Dawn Allen

The Wheeler Review Chapter on Resources tells me in Section 5. which is titled
"Nova Scotia basins are structurally complex – that is, there are many faults within each
basin that disrupt continuity of the sedimentary rock layers. Structural complexity has
profound implications for the nature and continuity of petroleum reservoirs."
It sounds like there is a lot that industry does not know about Nova Scotia. To know more
would require more seismic exploration which in itself is damaging. We are a small and
geologically complex province with many fault lines running through it and many
gypsum veins and their associated water channels running under the ground. Why would
we be so keen to potentially irreparably damage our water, soil and forest resources?
Table 1 in Section 5 is titled ‘Quantitative Estimates of Unconventional in-place Oil and
Gas’ and it gives these amounts for the Windsor-Kennetcook Basin's Horton Bluff (shale)
of 17 TCF5 risked (U.S. EIA) and 69 TCF (Ryder Scott). Yet the text that immediately
precedes this indicates to me that the word ‘qualitative’ should be used.
And I accessed the province's ‘The Future of Natural Gas Supply for Nova Scotia’
prepared for Nova Scotia Department of Energy, March 28, 2013 which I found on-line
and I see on page 26 that "Elmworth Energy (a subsidiary of Triangle Petroleum) has
been exploring Frederick Brook shale gas potential in Nova Scotia, and has drilled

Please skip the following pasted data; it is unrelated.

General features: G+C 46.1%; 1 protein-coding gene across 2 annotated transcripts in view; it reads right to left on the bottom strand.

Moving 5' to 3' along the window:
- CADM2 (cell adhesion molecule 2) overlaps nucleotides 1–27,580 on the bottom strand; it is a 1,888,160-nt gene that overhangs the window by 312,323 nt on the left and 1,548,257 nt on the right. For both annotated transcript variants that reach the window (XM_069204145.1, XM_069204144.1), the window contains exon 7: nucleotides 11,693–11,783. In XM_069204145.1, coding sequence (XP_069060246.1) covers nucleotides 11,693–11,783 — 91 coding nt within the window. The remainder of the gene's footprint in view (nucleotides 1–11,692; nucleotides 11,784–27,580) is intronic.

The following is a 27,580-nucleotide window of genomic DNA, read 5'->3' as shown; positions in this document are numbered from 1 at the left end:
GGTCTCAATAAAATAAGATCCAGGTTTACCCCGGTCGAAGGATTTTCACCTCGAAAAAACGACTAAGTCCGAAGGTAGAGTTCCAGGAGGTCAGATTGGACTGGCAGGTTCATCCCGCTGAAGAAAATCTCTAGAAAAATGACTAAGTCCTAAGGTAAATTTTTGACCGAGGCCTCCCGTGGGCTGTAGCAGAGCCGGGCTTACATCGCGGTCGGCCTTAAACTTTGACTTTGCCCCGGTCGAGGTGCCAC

several tests in the Windsor Block with no commercial success." This Chapter of the
Wheeler Report and it’s tone seems to be self-serving to industry only.
In today’s June 5th Chronicle Herald I was glad to see the article titled Fracking Report
Called ‘Rubbish’, where Dr. Duncan Keppie highlights some revealing information, such
- the last 3 Triangle Petroleum test wells data has not been published (why?)
- gross over estimates of hydrocarbon potential
- and quoting from Keppie “ U.S. shale gas and shale oil reserves have been
overestimated by a minimum of 100% and by as much as 400-500% by operators
according to actual well production data filed in various states. NO SUCH DATA ARE
AVAILABLE IN NOVA SCOTIA. Individual well decline rates range from 80-95%
after 36 months in the top five U.S. plays.”
I do not understand how Dr. Duncan Keppie’s research comes to such different
conclusions from the work in this Chapter of the Wheeler Report. I heard Dr. Keppie
speak and it seems he has nothing to gain financially or otherwise from telling the truth.
Can the same be said of the authors of this Chapter of the Wheeler Review?
If there truly is such a vast gas resource locked in our shale rock formation here in Nova
Scotia, and the oil and gas industry has such deep pockets then Nova Scotia government
needs to force the industry to do much to protect this province. Here is just one of the
many recommendations that the Pembina Institute suggests in ‘Shale Gas in British
Columbia, Risks to B.C.’s water resources’ (Karen Campbell and Matt Horne, September
2011.) prior to unbridled unconventional shale gas activity:
“Review, and strengthen as needed, requirements for drilling, hydraulic fracturing and
water storage and disposal as well as the liability of producers in case of contamination.
This study has not revealed any B.C.-specific concerns with those requirements but,
given potentially significant growth in shale gas activity and a scale of hydraulic
fracturing that B.C. has not experienced as well as some of the current gaps in scientific
understanding about hydraulic fracturing, this type of proactive review would be wise.”
I am a confused and very concerned resident of Hants County. Thanks for the opportunity
to comment.
Dawn Allen
3432 HWY 215
Centre Burlington, NS